Resilience is a word that has become prominent in the development studies community over the last few years. Resilience started to appear after the 2008 financial crisis as people were looking for new techniques and terminology for tackling poverty.(Misha Hussain 2016).Vulnerability is also a term that has become popular over the last decade. It is important to note that both these terms are often used when referring to positive elements of poverty reduction but do however mean two entirely different things. Vulnerability is not merely about poverty, but extensive research over the last 30 years has revealed that it is generally the poor who tend to suffer from disasters(DFID 2004). Resilience, however, is deployed in diverse fields including psychology, structural engineering, and corporations. Resilience is discussed in a number of areas including the social sciences, ecological fields amongst others. Resilience has been the focus for many development projects and could be said to be replacing sustainability as the eventual goal of development practice(IDS,2012) Resilience could be said to be when actors can withstand changes and adjustments and still function normally. Theoretical discussions on the varying definitions of resilience have been generated over the years. Most of these definitions are merely used as an indication of the job to be done but are however unable to capture all possible worries about peoples vulnerability. For example, many make reference only to how much loss people (or systems) suffer, but do not address the essential question of how far they fall below any threshold of acceptable coping; a little distinction is made between how much people lose and how quickly they recover. (Simon Levine, HPD Policy Brief 2014)This concept of actors using their own definition of resilience has led to the idea that the idea of resilience may merely be another way to mask some of the underlying causes of poverty and environmental destruction.
Resilience should be thought of somewhat as a conceptual tool in which other, other disciplines can come together to tackle difficulties in a holistic manner. In some ways, it can be seen that many of the issues which cause crises are inevitable. The task, therefore, being to allow people to cope when to eventually go wrong. This helps to ensure that the most vulnerable may be protected, rather than pumping resource’s into developing countries, it allows aid to be distributed to who need it most. (Simon Levine, HPD Policy Brief 2014).An example of this can be seen in a case study of the food resilience programmes run by Practical Action as part of the Zurich Alliance. Practical Action helped to set up a farming school for at-risk communities in Nepal, living on the floodplains of the Karnali river. The villagers were always at risk from flash floods, which endangered their livestock, food, and homes. This caused many to take on expensive loans to allow them to recover. The farming schools were set up which allowed the villagers to learn new sustainable farming techniques. This allowed farmers to cultivate outside the varying seasons. Practical Action also helped to advise villagers how to protect their assets during the floods. The resilience of this community then allowed them to invest in other areas, such as healthcare and education for their children.(Adele Murphy, 2017).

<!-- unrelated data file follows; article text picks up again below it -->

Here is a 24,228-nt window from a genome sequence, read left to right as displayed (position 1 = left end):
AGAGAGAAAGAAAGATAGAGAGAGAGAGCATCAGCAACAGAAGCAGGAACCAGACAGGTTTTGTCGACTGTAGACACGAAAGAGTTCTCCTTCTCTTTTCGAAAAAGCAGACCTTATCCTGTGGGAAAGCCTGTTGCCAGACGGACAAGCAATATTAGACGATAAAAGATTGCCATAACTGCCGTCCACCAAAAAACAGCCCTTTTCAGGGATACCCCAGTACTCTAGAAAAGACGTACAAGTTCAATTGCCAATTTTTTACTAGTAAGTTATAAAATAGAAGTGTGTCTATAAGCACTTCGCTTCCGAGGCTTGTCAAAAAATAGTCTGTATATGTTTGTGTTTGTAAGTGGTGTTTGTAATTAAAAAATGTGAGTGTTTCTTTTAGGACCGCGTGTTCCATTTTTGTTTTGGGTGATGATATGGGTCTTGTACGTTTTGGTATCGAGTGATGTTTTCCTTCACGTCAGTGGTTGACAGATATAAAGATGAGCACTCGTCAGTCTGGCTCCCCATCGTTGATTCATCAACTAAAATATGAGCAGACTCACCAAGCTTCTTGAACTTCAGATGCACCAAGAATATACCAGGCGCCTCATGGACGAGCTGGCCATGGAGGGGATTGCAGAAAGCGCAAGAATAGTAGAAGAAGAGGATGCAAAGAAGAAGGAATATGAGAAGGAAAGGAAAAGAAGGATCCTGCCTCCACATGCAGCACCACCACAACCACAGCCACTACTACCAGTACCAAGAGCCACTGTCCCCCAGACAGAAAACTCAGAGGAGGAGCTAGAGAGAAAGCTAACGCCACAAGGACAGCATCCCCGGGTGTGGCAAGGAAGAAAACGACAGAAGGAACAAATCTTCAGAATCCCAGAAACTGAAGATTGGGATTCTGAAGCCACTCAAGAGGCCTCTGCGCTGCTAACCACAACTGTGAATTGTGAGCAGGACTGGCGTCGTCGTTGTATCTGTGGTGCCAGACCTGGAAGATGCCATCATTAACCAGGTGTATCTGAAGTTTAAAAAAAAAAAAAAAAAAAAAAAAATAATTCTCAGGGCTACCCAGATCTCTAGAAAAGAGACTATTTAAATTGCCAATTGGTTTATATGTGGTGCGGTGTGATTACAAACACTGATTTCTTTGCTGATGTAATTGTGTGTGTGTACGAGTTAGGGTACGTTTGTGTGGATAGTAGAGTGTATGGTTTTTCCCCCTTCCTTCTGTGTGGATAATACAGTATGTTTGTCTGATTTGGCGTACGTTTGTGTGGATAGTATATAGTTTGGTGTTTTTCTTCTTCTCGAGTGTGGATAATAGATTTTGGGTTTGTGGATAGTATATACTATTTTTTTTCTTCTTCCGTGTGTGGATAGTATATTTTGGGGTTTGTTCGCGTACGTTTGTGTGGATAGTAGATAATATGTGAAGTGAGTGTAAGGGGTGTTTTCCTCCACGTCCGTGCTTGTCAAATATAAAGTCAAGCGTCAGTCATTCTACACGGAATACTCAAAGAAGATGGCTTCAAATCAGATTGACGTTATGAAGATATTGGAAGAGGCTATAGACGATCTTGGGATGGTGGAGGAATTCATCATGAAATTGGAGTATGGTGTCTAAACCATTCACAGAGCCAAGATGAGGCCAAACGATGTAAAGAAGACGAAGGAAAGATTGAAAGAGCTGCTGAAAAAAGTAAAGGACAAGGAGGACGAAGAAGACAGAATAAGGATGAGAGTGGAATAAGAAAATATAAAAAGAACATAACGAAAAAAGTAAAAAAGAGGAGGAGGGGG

The main trouble with resilience is the difficulty in defining what resilience programming actually looks like. There is also the risk that by making an entire community very resilient there still may be those who will suffer. This can be seen when a community may become very resilient to say natural disasters and climate change adaption but still very poor. This is what can lead to manipulation when used as a tool for poverty alleviation. Much of this may be when the term is misused, as there are many different conceptualizations of resilience it is hard to define what a resilient community may look like. Resilience cannot be used until it is fully understood rather, resilience must be used as a process as part of other development practices. (IDS,2012)
Resilience is essential now in any form of development planning, especially regarding poverty reduction. Resilience cannot, however, be used instead of other methods to challenge poverty and climate change. Alternatively, it must be used as a continuing process and put into the planning of other methods. It is essential to building resilient communities but also not to forget the most vulnerable, and at-risk individuals, focus must not be on not only how far people fall but also how fast they can recover. In this sense when resilience is applied it must be holistically and with a precise definition. For instance, do we necessarily need to adopt a resilience framework to analyze the potential role of social protection programmes to strengthen the adaptive capacity of the recipients? (Godfrey Wood 2011)